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Sunday, March 9, 2003

THE ASIAN BOOKSHELF

Dropping out and tuning in to the rhythm of nature


By LEZA LOWITZ
SANTOKA: Grass and Tree Cairn, translated by Hiroaki Sato. Vermont: Red Moon Press, 2002, 74 pp., $14.95 (paper)

No matter how deep one's faith or religion is, one may experience feelings of resignation and defeat as well as the loss of compassion for others and oneself.

So it was with some comfort that I discovered the earthy humor and humble embrace of nature in the poetry of Santoka, a Zen poet who, after failing miserably as a student, businessman and husband, took to traveling the countryside.

Ordained a Zen monk in Kyushu, Santoka wandered through Japan begging for alms, much like Basho had done centuries before. Originally named Shoichi Taneda, Santoka was born in Yamaguchi Prefecture, the southern tip of the main island of Honshu, in 1882.

From an early age he had plenty of reasons to despair. When he was 10 years old, his mother committed suicide. As a young man, he studied literature at Waseda University, but dropped out and returned to Yamaguchi to start a sake brewery. At the age of 25, he married and had a son, but also began to drink heavily.

By 1911, he was a member of a local haiku group and had acquired his pen name, "Santoka." He started out writing traditional haiku, but converted to "free-rhythm haiku" not long after:

Sparrows dance yeah dandelions scatter yeah

When his family went bankrupt, Santoka and his wife and child moved to Kyushu to open a secondhand bookstore. But tragedy struck again. When Santoka was 36, his younger brother committed suicide.

In the following year, Santoka left his wife and child to move to Tokyo. Before long, he was divorced.

After the Great Tokyo Earthquake of 1923, the police used the disaster as a pretext to round up socialists. Santoka was arrested and jailed under suspicion of being one. After his release, he went back to Kyushu. Drunk, he caused a ruckus on a bus and brought it screeching to a halt. Soon after he became a Soto Zen monk, devoting himself to daily chores as a means of seeking enlightenment:

The evening shower has washed the eggplants I pick 'em

But he wasn't to stay at the isolated temple for long:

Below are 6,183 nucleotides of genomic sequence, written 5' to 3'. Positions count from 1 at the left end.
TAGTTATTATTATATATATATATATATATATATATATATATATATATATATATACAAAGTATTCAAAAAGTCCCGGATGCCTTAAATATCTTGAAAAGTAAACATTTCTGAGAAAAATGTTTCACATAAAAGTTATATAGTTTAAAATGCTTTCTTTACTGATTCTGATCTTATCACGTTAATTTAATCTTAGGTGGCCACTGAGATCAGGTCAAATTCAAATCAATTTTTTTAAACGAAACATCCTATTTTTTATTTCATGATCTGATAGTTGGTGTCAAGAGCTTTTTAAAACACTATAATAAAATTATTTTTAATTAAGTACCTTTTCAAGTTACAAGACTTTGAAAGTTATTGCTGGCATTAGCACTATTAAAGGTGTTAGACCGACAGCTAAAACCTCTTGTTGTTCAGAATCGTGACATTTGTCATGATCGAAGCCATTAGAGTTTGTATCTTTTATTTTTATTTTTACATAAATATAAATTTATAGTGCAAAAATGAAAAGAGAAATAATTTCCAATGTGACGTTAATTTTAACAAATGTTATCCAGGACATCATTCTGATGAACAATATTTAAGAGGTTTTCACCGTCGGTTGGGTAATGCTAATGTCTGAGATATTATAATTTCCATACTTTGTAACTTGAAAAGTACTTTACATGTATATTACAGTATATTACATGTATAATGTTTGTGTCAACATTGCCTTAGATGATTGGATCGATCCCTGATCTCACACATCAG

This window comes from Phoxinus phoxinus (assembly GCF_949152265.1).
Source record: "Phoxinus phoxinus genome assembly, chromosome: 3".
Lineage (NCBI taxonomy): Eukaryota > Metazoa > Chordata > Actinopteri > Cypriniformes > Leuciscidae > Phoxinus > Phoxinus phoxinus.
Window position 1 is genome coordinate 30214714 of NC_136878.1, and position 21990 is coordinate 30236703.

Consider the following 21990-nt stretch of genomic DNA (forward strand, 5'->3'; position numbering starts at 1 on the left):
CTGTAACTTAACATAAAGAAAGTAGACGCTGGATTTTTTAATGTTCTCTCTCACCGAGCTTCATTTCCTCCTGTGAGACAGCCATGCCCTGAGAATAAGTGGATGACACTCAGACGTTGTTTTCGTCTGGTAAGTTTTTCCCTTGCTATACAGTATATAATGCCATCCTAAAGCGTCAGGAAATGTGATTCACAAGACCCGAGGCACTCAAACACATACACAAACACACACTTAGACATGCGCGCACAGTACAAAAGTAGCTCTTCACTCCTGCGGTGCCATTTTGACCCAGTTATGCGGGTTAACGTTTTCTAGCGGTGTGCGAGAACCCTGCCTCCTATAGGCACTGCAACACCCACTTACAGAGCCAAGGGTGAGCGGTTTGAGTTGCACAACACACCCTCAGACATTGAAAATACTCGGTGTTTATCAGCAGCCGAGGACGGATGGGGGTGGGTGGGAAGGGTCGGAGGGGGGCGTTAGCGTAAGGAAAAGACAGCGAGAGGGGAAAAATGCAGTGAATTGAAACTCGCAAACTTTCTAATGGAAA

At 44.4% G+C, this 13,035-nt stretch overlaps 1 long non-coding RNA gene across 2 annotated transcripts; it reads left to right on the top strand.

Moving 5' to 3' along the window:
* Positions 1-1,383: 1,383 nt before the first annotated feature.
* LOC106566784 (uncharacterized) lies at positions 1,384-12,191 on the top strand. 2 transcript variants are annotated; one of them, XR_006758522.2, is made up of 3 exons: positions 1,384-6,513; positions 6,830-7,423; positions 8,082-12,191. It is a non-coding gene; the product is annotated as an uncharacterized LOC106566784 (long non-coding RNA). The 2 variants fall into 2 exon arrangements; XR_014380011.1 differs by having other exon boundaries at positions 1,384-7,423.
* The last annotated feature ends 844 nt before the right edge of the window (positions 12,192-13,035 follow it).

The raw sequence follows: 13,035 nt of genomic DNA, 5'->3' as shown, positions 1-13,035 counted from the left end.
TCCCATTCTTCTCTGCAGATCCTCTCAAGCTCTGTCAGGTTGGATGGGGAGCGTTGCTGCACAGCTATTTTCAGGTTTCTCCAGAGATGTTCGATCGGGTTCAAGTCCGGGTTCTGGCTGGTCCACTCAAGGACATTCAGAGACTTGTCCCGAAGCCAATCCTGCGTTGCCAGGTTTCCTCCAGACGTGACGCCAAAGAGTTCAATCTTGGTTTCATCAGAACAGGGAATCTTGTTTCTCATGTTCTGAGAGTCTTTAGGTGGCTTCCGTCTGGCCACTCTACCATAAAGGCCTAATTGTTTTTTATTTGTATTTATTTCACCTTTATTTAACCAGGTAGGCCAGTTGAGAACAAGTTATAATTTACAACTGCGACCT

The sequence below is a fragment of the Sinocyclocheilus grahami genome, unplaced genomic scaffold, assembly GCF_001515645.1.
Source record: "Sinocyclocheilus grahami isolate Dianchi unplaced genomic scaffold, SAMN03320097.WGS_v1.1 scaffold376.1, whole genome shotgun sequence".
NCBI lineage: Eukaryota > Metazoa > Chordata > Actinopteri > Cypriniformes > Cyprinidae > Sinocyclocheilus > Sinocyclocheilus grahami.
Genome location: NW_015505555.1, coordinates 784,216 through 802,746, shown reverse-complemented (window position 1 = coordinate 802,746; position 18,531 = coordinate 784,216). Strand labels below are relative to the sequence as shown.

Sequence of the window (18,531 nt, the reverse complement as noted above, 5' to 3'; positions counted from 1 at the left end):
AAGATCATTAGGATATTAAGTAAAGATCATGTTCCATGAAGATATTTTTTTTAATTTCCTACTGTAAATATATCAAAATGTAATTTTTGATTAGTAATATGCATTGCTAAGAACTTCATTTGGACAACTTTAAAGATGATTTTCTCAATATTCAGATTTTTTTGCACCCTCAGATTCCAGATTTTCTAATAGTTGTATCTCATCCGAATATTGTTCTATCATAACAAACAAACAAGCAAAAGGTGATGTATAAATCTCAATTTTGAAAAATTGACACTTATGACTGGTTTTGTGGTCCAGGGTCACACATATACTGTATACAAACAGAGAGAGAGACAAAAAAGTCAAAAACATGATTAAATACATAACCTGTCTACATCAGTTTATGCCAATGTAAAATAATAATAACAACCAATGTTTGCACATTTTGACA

The misery of no longer being able to get drunk the crickets chirp

When he was 53, Santoka attempted suicide. Later, in 1940, he culled 701 haiku out of the 15,000 he had written to make a book called "Sumukoto Grass and Tree Cairn." Struck by wanderlust again, he donned his black robes and large hat, packed his walking stick and begging bowl, and hit the road. He lived out the rest of his days as a mendicant monk, traveling through Japan.

Haiku might have been the poet's antidote to despair. While on the road, the poet wrapped his words around the natural world and attempted to make it his home:

Withering grass I sit on its beauty

Although Santoka's life had been punctuated by distinct moments of solitude, he found that the world nonetheless offered itself for comfort and connection:

I live withdrawn and a wren

According to the translator, Hiroaki Sato, who renders each haiku seamlessly into one breathlike line, Santoka had two goals in life: to die suddenly and peacefully ("korori oujou"), and to write haiku that remained true to himself. He achieved both.

One night Santoka was writing haiku with his friends and drinking heavily; in the morning, he was found dead.

As this powerful book demonstrates, his poetry remained a sincere reflection of his inner life to the end. "Santoka" offers people a chance to experience the poignant connection this wandering poet made with the natural world when the human one all but failed him.



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